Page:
American Legion Overview

History of American Legion Baseball

American Legion Baseball is a national institution, having thrived through a world war, several national tragedies, and times of great prosperity as well as great despair.

The league still stands behind the traditional values upon which it was founded in 1925. American Legion Baseball has taught hundreds of thousands of young Americans the importance of sportsmanship, good health and active citizenship. The program is also a promoter of equality, making teammates out of young athletes regardless of their income levels or social standings. American Legion Baseball has been, and continues to be, a stepping stone to manhood for millions of young men who have gone on to serve their country or community, raise families or play the sport at the highest level.

American Legion Baseball enjoys a reputation as one of the most successful and tradition-rich amateur athletic leagues. Today, the program registers teams in all 50 states plus Canada. Each year young people, ages 13 to 19, participate. Since its inception in 1925, the league has had millions of players, including countless who have gone on to play in college and professional baseball, with 68 inducted into the Baseball Hall of Fame.

Legion Baseball also has a reputation for serving the young people who play for it. In college scholarships, the league annually awards a total of $25,000 – $500 for a player selected from each department based upon leadership, character, scholarship and financial need. Recently, the Legion passed a resolution allowing corporate sponsorship, in the hope of creating more financial aid for college. Diamond Sports already funds $25,000 in scholarships for the Legion Baseball Player of the Year and the eight regional players of the year. Eight players receive a $2,500 scholarship and the “Captain” of the All-Academic Team receives a $5,000 scholarship.

In 2018 Alex Kelch from Post 7 Tucson was awarded a $500 scholarship from the Department of Arizona and was selected as one of the regional winners of the $2,500 scholarship.

A prestigious pedigree

Major League Baseball and American Legion Baseball don’t have a formal partnership, but the two owe each other a tremendous debt of gratitude. MLB has sponsored Legion Baseball almost since its inception, and Legion Baseball has returned the favor, churning out major league prospects since the alumni base has been old enough to be scouted. The number of former Legion players who have gone on to the pros is far too large to chart. More than half of current major-leaguers played Legion Baseball. So did almost every working MLB manager, along with several former commissioners. In all, more than 60 program graduates are in the Baseball Hall of Fame.

Naturally, Legion Baseball’s alumni base includes some of the sport’s most recognizable names. Yogi Berra played for Fred W. Stockham Post 245 in St. Louis and was once quoted as saying it was the most fun he ever had. Ted Williams suited up for a post in San Diego. Frank Robinson led his Oakland, Calif., team to the only back-to-back national championships in program history. Babe Ruth was too old to join when Legion Baseball started, but he spent the final years of his life promoting the program as its director of operations. Other prominent players include Justin Verlander, Ryne Sandberg, Roy Campanella, Dusty Baker, Albert Pujols, Greg Maddux and Chipper Jones, Bryce Harper.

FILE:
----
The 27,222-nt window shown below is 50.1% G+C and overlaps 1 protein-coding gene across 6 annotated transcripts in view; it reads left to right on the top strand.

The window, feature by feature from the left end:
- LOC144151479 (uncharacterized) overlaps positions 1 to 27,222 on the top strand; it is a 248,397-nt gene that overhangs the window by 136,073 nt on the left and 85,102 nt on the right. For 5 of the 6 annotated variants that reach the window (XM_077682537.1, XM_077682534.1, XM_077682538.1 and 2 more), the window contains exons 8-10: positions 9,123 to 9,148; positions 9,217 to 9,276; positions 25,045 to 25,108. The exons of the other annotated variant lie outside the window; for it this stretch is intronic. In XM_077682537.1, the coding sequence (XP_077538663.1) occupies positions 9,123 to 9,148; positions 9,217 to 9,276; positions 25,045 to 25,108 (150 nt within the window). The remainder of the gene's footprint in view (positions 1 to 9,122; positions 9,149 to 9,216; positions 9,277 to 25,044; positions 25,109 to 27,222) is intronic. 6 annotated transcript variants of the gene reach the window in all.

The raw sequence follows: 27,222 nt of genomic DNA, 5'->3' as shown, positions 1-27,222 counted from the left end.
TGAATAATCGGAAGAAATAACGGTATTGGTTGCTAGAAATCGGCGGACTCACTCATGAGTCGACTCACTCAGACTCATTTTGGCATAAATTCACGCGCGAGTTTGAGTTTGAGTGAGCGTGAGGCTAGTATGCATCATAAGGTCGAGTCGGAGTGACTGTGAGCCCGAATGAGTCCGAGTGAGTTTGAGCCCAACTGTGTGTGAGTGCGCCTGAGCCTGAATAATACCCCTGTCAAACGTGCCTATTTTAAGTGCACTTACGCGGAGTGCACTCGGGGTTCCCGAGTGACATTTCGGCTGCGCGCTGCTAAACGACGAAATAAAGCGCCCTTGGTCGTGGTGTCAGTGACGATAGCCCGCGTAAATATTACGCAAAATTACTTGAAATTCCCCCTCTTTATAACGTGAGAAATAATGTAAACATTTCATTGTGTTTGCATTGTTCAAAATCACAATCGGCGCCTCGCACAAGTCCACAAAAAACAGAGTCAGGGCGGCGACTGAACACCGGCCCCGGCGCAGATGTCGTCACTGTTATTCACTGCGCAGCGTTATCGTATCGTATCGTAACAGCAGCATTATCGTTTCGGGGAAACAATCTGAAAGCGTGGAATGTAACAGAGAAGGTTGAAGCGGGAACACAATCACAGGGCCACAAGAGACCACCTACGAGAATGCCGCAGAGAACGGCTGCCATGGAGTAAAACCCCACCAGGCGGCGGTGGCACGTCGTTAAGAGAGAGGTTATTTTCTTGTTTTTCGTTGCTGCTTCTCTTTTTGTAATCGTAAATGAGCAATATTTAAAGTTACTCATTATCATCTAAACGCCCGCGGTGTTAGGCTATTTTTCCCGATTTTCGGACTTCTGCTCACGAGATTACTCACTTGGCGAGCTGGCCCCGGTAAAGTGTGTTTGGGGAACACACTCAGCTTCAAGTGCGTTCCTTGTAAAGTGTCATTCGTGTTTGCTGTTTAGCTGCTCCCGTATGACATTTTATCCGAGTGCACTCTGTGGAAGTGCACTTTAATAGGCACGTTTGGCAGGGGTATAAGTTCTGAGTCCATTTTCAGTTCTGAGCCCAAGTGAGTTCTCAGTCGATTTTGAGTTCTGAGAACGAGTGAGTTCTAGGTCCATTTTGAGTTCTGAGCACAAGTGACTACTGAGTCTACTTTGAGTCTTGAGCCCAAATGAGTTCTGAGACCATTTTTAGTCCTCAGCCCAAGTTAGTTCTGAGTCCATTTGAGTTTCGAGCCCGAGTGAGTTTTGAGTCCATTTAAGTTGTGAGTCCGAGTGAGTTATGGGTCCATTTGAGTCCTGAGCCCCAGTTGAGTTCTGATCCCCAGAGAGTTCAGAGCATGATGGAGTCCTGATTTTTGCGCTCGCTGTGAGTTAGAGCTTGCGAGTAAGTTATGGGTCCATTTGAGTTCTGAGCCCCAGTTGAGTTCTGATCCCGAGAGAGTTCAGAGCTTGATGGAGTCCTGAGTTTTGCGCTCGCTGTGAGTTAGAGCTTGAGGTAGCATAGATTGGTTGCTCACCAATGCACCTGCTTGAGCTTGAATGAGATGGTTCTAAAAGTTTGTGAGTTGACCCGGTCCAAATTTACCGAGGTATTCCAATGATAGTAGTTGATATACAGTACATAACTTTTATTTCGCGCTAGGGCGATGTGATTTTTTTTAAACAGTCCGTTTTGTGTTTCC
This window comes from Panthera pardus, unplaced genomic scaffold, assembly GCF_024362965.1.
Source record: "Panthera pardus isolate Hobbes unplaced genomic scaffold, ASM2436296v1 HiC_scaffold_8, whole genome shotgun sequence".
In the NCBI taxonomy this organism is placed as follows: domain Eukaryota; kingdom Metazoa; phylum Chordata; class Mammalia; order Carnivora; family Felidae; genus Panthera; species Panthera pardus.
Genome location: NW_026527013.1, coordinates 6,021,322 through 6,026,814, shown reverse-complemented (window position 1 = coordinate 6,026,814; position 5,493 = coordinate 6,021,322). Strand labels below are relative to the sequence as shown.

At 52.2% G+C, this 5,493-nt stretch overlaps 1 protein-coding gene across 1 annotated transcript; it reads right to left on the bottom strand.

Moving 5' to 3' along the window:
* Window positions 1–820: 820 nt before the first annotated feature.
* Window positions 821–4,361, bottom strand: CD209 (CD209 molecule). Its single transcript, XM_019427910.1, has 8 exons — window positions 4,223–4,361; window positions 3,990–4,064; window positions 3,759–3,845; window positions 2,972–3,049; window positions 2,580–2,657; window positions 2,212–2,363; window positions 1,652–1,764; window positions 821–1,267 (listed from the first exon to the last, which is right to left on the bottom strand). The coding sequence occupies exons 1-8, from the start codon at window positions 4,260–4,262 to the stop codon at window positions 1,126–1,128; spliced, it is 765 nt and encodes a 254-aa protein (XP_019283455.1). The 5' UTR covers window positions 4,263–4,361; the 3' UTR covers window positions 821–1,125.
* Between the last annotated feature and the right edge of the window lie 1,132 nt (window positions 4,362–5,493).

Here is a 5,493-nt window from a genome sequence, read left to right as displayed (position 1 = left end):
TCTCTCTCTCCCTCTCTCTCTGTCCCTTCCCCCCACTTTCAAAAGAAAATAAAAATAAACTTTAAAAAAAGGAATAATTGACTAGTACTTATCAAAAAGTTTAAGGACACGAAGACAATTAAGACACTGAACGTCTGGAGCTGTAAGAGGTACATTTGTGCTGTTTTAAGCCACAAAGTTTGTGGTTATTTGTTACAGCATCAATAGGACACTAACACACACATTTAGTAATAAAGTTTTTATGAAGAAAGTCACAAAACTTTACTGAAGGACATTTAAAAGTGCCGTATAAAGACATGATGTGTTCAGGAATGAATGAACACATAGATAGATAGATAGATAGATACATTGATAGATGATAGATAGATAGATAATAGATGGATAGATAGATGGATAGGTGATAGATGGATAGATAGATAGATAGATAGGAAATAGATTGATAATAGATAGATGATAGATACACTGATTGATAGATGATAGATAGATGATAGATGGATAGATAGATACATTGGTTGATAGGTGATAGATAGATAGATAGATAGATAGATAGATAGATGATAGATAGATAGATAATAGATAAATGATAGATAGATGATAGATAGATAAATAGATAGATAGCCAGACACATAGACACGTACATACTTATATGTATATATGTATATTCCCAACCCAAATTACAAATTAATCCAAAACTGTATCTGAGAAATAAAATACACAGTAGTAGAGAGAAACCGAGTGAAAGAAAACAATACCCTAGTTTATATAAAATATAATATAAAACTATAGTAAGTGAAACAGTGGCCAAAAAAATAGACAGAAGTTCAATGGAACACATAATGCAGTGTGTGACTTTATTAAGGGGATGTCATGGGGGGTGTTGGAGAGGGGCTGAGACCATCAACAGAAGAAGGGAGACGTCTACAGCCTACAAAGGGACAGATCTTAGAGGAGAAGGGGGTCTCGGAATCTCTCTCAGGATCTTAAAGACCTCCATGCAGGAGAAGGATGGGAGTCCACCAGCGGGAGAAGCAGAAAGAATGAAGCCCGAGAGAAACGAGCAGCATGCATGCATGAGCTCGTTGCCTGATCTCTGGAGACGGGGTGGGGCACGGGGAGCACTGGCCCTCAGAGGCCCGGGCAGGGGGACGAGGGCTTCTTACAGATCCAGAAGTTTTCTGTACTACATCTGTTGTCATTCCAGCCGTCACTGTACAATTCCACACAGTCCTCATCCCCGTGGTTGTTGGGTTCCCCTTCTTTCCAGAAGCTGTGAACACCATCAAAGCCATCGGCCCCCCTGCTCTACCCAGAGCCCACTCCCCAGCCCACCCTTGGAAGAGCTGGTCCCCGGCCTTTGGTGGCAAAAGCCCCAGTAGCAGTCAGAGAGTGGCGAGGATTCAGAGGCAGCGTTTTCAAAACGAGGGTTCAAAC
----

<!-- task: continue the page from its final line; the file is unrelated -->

Tucson American Legion League is one of the most tradition filled programs in Tucson and Southern Arizona. For over 50 years plus the Tucson American Legion League has followed the values and standards of the National American Legion Baseball program.

The program has been home to thousands of players from Tucson and Southern Arizona who have had the opportunity to play in a highly competitive summer league. The league has had a long-standing tradition of excellence on the state and national levels. Since 1980 a Tucson American Legion team has captured 35 state championships and has had one team advance all the way to the American Legion World Series (Post 7 Tucson).

The support from local veteran organizations, American Legion Posts and business sponsors have played a major role in the long- term success of the Tucson American Legion League.


Players that play American Legion Baseball understand that they are committing to participate in a long-standing baseball tradition not only locally, but nationally. The Tucson Legion league is not a recreational type league—the league is highly competitive where being successful on the field and in the classroom is promoted and commitment to the team is a priority.

Players today have many other choices when it comes to their summer baseball playing, but unlike the large number of “weekend” and showcase tournaments where players play mainly as individuals to be “seen” by collegiate and professional scouts the emphasis on working as a team, striving for a championship and creating memories is not a priority as it is with American Legion Baseball.

The American Legion Posts that sponsor some of the teams in the league, players must understand and be aware that the Post sponsors are made up of veterans who have served our country and they work hard to raise funds during the years to sponsor a legion team. In turn the expectation is when joining an American Legion team that the priority to the Legion team is number one.

When a player decides to miss a legion game to go and practice or play in a tournament with a “travel tournament” team, this is not acceptable and shows a lack of commitment and appreciation to our veterans and supporters. Therefore, it is important that before a player plays American Legion Baseball, they understand that for the summer season, they are demonstrating their appreciation and commitment to our veterans.



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